Facts about Penge
Penge was once a small town, which was recorded under the name Penceat in an Anglo-Saxon deed dating from 957. Most historians believe the name of the town is derived from the Celtic word Penceat, which means ‘edge of wood’ and refers to the fact that the surrounding area was once covered in a dense forest.
The original Celtic words of which the name was composed referred to ‘pen’ (‘head’), as in the Welsh ‘pen’, and ‘ceat’ (‘wood’), similar to the Welsh ‘coed’, as in the name of the town of Pencoed in Wales. The largest amosite mine in the world, in South Africa, was named Penge apparently because one of the British directors thought the two areas were similar in appearance.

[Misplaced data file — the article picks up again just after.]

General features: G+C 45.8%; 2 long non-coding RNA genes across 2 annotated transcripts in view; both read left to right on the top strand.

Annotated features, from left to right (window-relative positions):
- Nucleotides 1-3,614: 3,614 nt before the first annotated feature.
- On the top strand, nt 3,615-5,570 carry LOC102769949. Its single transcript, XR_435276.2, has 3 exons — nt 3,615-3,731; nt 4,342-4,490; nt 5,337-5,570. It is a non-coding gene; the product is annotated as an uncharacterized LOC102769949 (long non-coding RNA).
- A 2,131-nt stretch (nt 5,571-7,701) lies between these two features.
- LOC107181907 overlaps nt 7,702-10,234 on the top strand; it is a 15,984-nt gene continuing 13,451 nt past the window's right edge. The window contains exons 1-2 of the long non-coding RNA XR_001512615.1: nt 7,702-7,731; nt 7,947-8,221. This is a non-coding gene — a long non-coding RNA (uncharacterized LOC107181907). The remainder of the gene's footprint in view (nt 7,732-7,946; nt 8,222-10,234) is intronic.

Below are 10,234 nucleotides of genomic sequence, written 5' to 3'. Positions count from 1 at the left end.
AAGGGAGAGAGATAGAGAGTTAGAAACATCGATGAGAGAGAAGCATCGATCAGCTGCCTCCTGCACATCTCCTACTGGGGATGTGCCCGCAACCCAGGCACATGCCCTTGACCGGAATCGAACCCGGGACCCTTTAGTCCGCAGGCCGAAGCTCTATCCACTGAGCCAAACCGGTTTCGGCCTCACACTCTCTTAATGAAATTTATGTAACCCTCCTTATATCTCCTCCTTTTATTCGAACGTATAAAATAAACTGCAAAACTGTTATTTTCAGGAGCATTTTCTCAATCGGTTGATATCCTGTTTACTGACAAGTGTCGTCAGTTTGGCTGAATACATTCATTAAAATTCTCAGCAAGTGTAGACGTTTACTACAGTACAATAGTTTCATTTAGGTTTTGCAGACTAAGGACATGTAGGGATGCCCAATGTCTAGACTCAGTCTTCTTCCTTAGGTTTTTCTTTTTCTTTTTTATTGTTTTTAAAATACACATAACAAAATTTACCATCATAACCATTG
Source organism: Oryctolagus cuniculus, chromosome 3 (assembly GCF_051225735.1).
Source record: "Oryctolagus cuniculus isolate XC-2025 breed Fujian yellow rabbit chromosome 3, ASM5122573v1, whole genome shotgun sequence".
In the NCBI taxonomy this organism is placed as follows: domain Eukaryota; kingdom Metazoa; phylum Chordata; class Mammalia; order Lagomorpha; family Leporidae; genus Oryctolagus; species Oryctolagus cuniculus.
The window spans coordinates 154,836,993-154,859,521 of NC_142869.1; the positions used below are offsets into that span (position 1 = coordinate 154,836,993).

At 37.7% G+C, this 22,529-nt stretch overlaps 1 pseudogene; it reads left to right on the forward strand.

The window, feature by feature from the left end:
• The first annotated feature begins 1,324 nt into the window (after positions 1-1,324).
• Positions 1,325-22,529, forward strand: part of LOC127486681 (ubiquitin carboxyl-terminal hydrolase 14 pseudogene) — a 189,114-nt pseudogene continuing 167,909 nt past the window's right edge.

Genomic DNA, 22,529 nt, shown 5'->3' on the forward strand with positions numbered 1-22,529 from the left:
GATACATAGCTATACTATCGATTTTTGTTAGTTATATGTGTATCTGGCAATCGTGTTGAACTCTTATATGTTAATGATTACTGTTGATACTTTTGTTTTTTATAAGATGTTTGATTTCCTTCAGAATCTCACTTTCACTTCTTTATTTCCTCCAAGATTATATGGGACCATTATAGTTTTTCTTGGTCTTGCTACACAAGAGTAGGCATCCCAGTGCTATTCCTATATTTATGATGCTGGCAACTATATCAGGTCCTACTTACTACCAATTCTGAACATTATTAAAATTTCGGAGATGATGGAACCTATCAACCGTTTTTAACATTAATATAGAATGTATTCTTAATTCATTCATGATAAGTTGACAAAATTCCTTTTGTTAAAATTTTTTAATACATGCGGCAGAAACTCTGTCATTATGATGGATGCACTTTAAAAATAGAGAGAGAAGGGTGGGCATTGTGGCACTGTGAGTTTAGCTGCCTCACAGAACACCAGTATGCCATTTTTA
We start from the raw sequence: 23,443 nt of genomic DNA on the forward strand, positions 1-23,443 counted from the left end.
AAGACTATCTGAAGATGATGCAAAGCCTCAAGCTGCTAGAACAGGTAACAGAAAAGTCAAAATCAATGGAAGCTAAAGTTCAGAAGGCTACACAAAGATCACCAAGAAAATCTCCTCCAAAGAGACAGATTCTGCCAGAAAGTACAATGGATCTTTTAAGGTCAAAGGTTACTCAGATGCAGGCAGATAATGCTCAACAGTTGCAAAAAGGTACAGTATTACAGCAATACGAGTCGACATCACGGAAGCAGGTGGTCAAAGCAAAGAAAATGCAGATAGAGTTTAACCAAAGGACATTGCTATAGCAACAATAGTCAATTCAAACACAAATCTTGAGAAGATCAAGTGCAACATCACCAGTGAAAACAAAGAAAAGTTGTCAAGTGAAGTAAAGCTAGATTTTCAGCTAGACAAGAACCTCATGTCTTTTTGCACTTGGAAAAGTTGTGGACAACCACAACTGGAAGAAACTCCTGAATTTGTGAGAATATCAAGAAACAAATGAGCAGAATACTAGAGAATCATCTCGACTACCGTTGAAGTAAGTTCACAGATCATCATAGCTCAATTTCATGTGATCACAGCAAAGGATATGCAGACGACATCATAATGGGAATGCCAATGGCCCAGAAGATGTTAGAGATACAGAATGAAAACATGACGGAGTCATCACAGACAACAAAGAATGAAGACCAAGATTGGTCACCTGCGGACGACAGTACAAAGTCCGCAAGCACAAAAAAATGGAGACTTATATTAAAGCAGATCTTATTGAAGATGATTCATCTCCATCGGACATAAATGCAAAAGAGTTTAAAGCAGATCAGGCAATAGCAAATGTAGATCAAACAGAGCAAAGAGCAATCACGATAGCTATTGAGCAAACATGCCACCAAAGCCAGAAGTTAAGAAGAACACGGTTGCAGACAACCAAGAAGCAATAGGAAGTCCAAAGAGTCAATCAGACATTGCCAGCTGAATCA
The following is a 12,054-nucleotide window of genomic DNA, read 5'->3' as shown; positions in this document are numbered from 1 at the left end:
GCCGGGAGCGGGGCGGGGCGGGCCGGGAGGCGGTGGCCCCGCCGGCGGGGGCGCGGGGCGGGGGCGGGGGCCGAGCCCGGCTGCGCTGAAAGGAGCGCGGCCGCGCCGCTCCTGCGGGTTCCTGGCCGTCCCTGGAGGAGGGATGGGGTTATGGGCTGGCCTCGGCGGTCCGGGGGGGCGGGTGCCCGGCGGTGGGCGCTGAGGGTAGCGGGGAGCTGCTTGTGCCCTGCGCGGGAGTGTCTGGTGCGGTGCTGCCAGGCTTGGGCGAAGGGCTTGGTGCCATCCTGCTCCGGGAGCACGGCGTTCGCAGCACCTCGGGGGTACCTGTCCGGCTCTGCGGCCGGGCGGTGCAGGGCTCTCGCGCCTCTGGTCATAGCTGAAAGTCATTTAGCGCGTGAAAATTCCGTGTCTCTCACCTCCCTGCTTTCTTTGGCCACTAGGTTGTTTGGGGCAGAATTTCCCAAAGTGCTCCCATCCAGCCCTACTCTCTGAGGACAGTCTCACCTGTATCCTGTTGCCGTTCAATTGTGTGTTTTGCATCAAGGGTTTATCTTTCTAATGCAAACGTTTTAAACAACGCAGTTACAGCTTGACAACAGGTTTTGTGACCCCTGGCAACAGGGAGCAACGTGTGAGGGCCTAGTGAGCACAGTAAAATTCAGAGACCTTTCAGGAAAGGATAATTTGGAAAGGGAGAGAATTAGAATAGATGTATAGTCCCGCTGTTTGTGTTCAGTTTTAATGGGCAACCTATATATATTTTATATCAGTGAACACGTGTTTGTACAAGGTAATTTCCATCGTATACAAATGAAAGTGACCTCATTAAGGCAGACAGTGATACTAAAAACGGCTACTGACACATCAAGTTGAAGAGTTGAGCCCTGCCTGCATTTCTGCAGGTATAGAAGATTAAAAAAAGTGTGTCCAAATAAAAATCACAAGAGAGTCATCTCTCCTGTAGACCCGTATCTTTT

Penge is an area of South East London, England, within the London Borough of Bromley. It is located 3.5 miles west of Bromley, 3.7 miles northeast of Croydon, and 7.1 miles southeast of Charing Cross, the traditional center of London. The urban district consisted of three wards of Anerley, Penge, and Upper Norwood.
It incorporated the whole of Crystal Palace Park except part of the eastern side running along Crystal Palace Park Road which was then administered by the Municipal Borough of Beckenham. From 1885, the Hamlet of Penge was part of the Dulwich parliamentary constituency, which was then in Surrey, and remained in that seat until 1918, when it was transferred to the new Bromley constituency.